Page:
Just days after his sentencing in the conspiracy with Burr, the Indiana Territorial Legislature elected him as Treasurer of the lower house. [3] It was unknown to them at the time that Burr had been acquitted. After learning of those events, and President Thomas Jefferson's unhappiness with the outcome, the legislature decided to take action. On July 6, 1808, legislature passed resolutions condemning Burr's plot and stating that "Indiana had no sympathy for Burr." Gov. Thomas Posey revoked Floyd's military commission in the militia, probably at the request of President Jefferson. [15]

After the conspiracy

On October 10, 1807, the anti-slavery elements of the territory assembled for a convention in Springville, the same site as the convention that started the territory's anti-slavery movement. Floyd served as secretary of the convention which issued a resolution to oppose the new laws passed by the pro-slavery legislature. [16] Floyd left Clark County that year and moved into Harrison County. [17]

After the death of his first wife, Davis remarried to Elizabeth Robards Davis March 20, 1809. She was the widow of Thomas Terry Davis, the judge of Davis's treason trial. He would have one son, Robert, and a step daughter, Elizabeth, by his second wife.

When hostilities broke out with the Indians in 1811 Floyd was reinstated in the militia to the rank of lieutenant. After the 1809 Treaty of Fort Wayne, Floyd served with William Henry Harrison during Tecumseh's War and was present at the Battle of Tippecanoe. [18] Floyd was part of a company of dragoons under the command of Major Parkes. [19] Floyd was also instrumental in conducting negotiations to prevent the Delaware Tribe from joining the Shawnee's war. [20] [21]

After the war Floyd returned to public service serving as auditor of Indiana Territory in 1813. He was responsible for relocating the capital to Corydon from Vincennes. He sought out contractors to build the new capitol building and finally selected Dennis Pennington, a leading man in the Territorial Legislature. In 1814 he would return to the job of Indiana Territorial Treasurer until 1816. In 1815 he moved to Corydon, Indiana, along with the capital.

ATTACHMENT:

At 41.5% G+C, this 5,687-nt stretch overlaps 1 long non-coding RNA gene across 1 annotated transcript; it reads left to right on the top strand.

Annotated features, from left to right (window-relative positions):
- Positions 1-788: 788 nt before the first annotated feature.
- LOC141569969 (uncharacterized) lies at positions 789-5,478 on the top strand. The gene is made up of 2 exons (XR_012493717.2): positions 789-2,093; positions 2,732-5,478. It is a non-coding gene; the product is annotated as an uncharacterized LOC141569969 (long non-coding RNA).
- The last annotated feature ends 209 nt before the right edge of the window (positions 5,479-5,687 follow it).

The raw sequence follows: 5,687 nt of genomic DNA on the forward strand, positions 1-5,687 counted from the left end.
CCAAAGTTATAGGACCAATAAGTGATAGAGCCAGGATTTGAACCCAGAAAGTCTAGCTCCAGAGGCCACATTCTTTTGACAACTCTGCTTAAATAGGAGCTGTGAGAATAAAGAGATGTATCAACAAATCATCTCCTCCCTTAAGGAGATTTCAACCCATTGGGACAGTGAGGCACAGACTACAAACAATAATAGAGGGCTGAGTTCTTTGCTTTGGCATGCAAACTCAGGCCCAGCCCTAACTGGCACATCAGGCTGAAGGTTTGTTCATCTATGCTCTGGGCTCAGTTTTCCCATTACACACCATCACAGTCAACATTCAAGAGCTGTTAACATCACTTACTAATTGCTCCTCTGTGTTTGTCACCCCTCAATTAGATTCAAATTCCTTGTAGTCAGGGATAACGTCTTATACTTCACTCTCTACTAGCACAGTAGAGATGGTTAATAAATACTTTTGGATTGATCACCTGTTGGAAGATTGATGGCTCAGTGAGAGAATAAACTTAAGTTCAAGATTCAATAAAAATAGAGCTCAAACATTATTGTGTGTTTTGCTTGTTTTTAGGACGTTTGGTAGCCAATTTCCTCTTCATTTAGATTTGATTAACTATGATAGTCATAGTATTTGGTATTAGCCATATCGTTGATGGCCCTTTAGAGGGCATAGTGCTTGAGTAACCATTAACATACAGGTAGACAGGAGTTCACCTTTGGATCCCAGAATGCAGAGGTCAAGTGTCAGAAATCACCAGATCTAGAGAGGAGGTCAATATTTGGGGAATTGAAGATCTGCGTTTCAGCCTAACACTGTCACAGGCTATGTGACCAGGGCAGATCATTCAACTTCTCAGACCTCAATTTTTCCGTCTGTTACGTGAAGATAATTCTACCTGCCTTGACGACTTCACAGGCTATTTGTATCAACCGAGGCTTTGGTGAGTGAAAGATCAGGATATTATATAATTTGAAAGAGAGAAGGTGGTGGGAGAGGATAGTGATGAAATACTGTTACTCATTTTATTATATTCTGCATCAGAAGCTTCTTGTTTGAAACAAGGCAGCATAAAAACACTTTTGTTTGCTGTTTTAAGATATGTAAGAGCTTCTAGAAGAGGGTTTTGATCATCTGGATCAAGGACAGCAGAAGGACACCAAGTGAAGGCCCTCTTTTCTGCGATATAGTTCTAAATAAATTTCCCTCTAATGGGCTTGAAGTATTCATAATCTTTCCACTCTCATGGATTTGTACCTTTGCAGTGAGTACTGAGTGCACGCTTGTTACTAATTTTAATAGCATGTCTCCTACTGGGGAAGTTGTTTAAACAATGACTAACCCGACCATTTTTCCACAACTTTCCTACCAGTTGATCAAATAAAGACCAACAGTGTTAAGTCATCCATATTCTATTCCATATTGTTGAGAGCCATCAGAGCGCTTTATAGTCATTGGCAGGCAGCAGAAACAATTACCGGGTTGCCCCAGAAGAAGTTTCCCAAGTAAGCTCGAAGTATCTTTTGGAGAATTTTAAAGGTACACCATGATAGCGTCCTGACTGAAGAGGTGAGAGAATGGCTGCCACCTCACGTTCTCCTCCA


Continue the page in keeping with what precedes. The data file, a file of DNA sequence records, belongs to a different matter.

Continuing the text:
The state seal of Indiana Indiana-StateSeal.svg
The state seal of Indiana

In 1816 Floyd was elected as a delegate to the Indiana Constitution Convention [12] [22] The same year he was also elected as Harrison County's representative to the first state legislature. On November 22, 1816, during his term as a legislator, Floyd proposed the official acceptance of the design the state seal. The seal was approved by the legislature. Floyd described the seal as A forest and a woodman felling a tree, a buffalo leaving the forest and fleeing through the plain to a distant forest, and sun in the west with the word Indiana [23] The seal itself had been in use already and was probably designed by William Henry Harrison.

The same year he remarried to Elizabeth Robards after the death of his first wife. That year Floyd's company was awarded contracts to build the state executive buildings in Corydon. He built a new home for himself in Corydon in 1817, the home was later occupied by Governor and later Senator William Hendricks. [24]

On October 13, 1817 he was appointed by Jonathan Jennings as the first Judge of Floyd County, Indiana. [25] He served as judge until 1823. It is believed by some that Floyd County was named for him, but omitted from the record because of his involvement with Aaron Burr. [26] According to the Indiana State Library the county was named for John Floyd, an early settler in Floyd County. [27] John Floyd was Davis Floyds' Uncle. [28] However the original statute creating the county does not cite a source for the name.

Floyd participated in creating a masonic Grand Lodge in Coryon in 1817. He, along with most every notable man in the state, was a member of the Masonic fraternity. [29]

Home of Davis Floyd built in 1817 and lost in the Panic of 1819 Corydon Governor's residence.jpg
Home of Davis Floyd built in 1817 and lost in the Panic of 1819

Floyd built a home in Corydon, Indiana in 1817 and opened a general store in 1818, but in the Panic of 1819 Floyd lost most of his fortune, his store, and his home. [3] His home was later bought by Governor William Hendricks and is now a part of the Corydon Capitol State Historic Site. He unsuccessfully tried to re-enter politics in 1822 but was defeated in the congressional election by the popular Jonathan Jennings. Floyd's life in Indiana is described as "shrewd and crafty" by the Indiana Historical Society. [30]